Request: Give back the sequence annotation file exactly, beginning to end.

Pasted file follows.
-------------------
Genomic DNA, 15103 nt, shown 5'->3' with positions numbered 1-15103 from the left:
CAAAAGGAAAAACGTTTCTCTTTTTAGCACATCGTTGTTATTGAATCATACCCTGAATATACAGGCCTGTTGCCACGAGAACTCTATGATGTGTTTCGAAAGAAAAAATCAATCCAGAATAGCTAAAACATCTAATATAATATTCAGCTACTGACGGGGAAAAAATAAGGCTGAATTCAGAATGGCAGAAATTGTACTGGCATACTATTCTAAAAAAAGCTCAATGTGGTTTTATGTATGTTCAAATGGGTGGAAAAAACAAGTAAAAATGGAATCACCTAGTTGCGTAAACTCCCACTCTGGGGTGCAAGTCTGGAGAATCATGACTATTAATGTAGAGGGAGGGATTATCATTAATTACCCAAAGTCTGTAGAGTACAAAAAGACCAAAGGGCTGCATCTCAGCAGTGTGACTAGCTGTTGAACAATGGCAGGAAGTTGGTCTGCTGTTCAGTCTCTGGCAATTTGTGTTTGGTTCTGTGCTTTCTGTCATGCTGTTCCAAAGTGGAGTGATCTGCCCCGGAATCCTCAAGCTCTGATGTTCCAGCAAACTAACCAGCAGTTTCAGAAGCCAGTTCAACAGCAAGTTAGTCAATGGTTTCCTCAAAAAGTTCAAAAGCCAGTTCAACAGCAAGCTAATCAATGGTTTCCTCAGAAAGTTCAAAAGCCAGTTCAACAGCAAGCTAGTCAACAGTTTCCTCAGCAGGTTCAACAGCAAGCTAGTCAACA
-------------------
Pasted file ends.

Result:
Genomic DNA, 15103 nt, shown 5'->3' with positions numbered 1-15103 from the left:
CAAAAGGAAAAACGTTTCTCTTTTTAGCACATCGTTGTTATTGAATCATACCCTGAATATACAGGCCTGTTGCCACGAGAACTCTATGATGTGTTTCGAAAGAAAAAATCAATCCAGAATAGCTAAAACATCTAATATAATATTCAGCTACTGACGGGGAAAAAATAAGGCTGAATTCAGAATGGCAGAAATTGTACTGGCATACTATTCTAAAAAAAGCTCAATGTGGTTTTATGTATGTTCAAATGGGTGGAAAAAACAAGTAAAAATGGAATCACCTAGTTGCGTAAACTCCCACTCTGGGGTGCAAGTCTGGAGAATCATGACTATTAATGTAGAGGGAGGGATTATCATTAATTACCCAAAGTCTGTAGAGTACAAAAAGACCAAAGGGCTGCATCTCAGCAGTGTGACTAGCTGTTGAACAATGGCAGGAAGTTGGTCTGCTGTTCAGTCTCTGGCAATTTGTGTTTGGTTCTGTGCTTTCTGTCATGCTGTTCCAAAGTGGAGTGATCTGCCCCGGAATCCTCAAGCTCTGATGTTCCAGCAAACTAACCAGCAGTTTCAGAAGCCAGTTCAACAGCAAGTTAGTCAATGGTTTCCTCAAAAAGTTCAAAAGCCAGTTCAACAGCAAGCTAATCAATGGTTTCCTCAGAAAGTTCAAAAGCCAGTTCAACAGCAAGCTAGTCAACAGTTTCCTCAGCAGGTTCAACAGCAAGCTAGTCAACA